A Tochka ballistic missile attack last September killed more than 60 Emirati, Saudi and Bahraini troops outside the central city of Marib and another killed the Saudi intelli­gence chief for Yemen and a senior Emirati officer in the south-west.
An anti-Houthi tribal command­er said his scouts spotted what they said were members of the Iranian-backed Lebanese armed group Hezbollah aiding the Marib strike.
“My men reported spotting the missile launcher accompanied by several cars carrying Hezbollah advisers. We referred the information to the coalition but we got no response,” the commander said, speaking on condition of anonymity.
The spokesman for the Saudi-led coalition, Brigadier-General Ahmed Asseri, said it lacked evi­dence of a Hezbollah link to those attacks but believed the Houthis receive its members’ help.
“We have information that there are Lebanese working with the (Houthi) militias belonging to Hez­bollah… We know they are there; we know they help them renew and maintain the missiles,” Asseri said.
Yemeni, Western and Iranian of­ficials said Iran has stepped up transfers of missiles and other weapons to the group in recent months.
Brigadier-General Sharaf Luq­man, a spokesman for Yemen’s pro-Houthi military, denied in a statement this month that its forc­es had ever received Iranian aid.
Iran and Hezbollah have also strongly denied aiding them.
Houthi missiles have also rattled shipping passing through the Bab el Mandeb strait on the Red Sea. The group fired a conventional ship missile at an Emirati military craft on October 1st and a ballistic missile a week later at pro-govern­ment forces on tiny Mayun Island sitting astride the 25.6km-wide waterway’s narrowest point.
The United States bombed ra­dar stations along the Houthi-controlled coast after it said a US warship in the strait was unsuc­cessfully attacked by several land-to-sea missiles, an accusation the Houthis denied.
“It’s an extremely worrying sign, and the technology used from small speed boats to the missiles shows imitation, at the very least, of naval patterns Iran has used in the Gulf,” said one diplomat, who declined to be identified.
But expanding of the conflict seaward may seek to convince Saudi Arabia and its ally the United States that the Houthis refuse to cede their still-dominant political position inside Yemen despite the drawn-out and bloody conflict.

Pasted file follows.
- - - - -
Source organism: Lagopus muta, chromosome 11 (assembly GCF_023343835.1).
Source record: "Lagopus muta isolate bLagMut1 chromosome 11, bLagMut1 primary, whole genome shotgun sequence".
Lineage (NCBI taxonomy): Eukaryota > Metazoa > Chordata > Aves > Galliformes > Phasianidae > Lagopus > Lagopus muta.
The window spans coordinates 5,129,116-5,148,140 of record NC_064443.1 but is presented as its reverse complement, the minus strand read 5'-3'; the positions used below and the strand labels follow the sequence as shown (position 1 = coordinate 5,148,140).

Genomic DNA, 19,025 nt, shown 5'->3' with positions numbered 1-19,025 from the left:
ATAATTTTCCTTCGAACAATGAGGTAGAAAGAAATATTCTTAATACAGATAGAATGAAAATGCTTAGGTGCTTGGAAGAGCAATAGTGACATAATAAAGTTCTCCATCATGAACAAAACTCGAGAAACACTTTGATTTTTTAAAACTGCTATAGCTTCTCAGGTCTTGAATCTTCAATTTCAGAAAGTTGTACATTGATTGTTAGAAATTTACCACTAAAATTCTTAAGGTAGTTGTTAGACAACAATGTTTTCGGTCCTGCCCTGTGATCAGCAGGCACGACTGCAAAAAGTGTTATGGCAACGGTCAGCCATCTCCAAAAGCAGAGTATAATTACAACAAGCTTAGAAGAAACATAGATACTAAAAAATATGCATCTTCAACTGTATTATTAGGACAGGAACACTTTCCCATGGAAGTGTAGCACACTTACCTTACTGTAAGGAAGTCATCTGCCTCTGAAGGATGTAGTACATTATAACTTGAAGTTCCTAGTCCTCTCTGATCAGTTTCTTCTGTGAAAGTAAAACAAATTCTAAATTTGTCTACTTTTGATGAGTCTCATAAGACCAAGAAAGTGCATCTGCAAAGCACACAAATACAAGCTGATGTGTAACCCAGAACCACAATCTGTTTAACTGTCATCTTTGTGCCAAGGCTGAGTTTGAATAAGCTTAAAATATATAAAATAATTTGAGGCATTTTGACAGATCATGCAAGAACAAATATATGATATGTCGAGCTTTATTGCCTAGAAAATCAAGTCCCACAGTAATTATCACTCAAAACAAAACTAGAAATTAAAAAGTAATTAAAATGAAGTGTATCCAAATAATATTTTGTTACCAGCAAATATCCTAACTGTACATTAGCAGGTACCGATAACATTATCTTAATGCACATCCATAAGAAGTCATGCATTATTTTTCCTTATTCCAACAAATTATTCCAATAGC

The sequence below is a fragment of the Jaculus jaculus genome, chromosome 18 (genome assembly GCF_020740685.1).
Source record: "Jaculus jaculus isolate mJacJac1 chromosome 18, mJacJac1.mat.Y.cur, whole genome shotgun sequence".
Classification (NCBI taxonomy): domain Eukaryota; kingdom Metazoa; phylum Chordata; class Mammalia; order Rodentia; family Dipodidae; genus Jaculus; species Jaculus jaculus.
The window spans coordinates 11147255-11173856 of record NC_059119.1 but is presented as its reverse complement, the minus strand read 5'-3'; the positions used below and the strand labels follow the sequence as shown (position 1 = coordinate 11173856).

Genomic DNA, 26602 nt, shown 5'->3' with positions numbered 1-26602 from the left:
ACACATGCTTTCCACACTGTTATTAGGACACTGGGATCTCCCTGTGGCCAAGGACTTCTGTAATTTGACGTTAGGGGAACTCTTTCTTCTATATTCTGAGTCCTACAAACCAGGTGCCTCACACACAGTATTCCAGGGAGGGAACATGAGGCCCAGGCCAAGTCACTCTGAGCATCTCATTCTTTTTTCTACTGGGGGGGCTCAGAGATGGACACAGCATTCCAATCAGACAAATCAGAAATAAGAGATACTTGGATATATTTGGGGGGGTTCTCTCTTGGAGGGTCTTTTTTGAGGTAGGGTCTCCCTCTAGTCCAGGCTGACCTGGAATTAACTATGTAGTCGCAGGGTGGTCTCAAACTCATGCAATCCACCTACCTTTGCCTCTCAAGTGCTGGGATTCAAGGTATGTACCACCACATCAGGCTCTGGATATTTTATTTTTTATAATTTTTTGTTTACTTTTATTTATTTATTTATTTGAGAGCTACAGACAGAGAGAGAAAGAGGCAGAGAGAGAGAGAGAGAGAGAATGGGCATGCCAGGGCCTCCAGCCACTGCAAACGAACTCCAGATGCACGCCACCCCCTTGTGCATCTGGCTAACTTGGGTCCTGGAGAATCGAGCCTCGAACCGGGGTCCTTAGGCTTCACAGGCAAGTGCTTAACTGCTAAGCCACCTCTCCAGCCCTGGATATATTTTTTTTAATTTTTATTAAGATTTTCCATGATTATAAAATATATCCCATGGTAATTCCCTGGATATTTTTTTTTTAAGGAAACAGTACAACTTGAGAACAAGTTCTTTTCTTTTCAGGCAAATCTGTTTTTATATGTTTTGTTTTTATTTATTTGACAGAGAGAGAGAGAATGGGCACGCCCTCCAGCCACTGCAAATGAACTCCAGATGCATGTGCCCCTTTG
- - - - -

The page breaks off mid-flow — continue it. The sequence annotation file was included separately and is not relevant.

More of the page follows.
“It appears to be their way of say­ing, ‘look over here, we’re capable of internationalising this conflict — take our position seriously’,” an­other diplomat said.
A peace plan hammered out by the United Nations has exiled Hadi effectively resigning in exchange for the Houthis quitting main cit­ies and handing over arms to neu­tral army units.
While Hadi fiercely opposes the scheme, diplomats and Yemeni officials say his coalition backers have tired of the stalemated con­flict and could accept his exit if it removed the Houthi military threat to their borders.
The Houthis have accepted the UN deal, which would allow its seasoned fighters to retain their light weapons, something that could allow them to retain power in national politics.
“The Houthis have sought out guarantees that they won’t face a sudden attack from within Yemen and that they will retain a major political role,” a Yemeni diplomat­ic source said.
A Houthi official suggested its refusal to demobilise was a patri­otic resistance to foreign plots and guaranteed order.
“It is important to note here the conspiracy against the mis­sile forces in Yemen,” Hamid Rizq wrote on the group’s news web­site al-Masira last month. “(There has been) an American conspiracy to dismantle the Yemeni army through so-called ‘restructuring’… to pave the way for the spread of chaos.” Reuters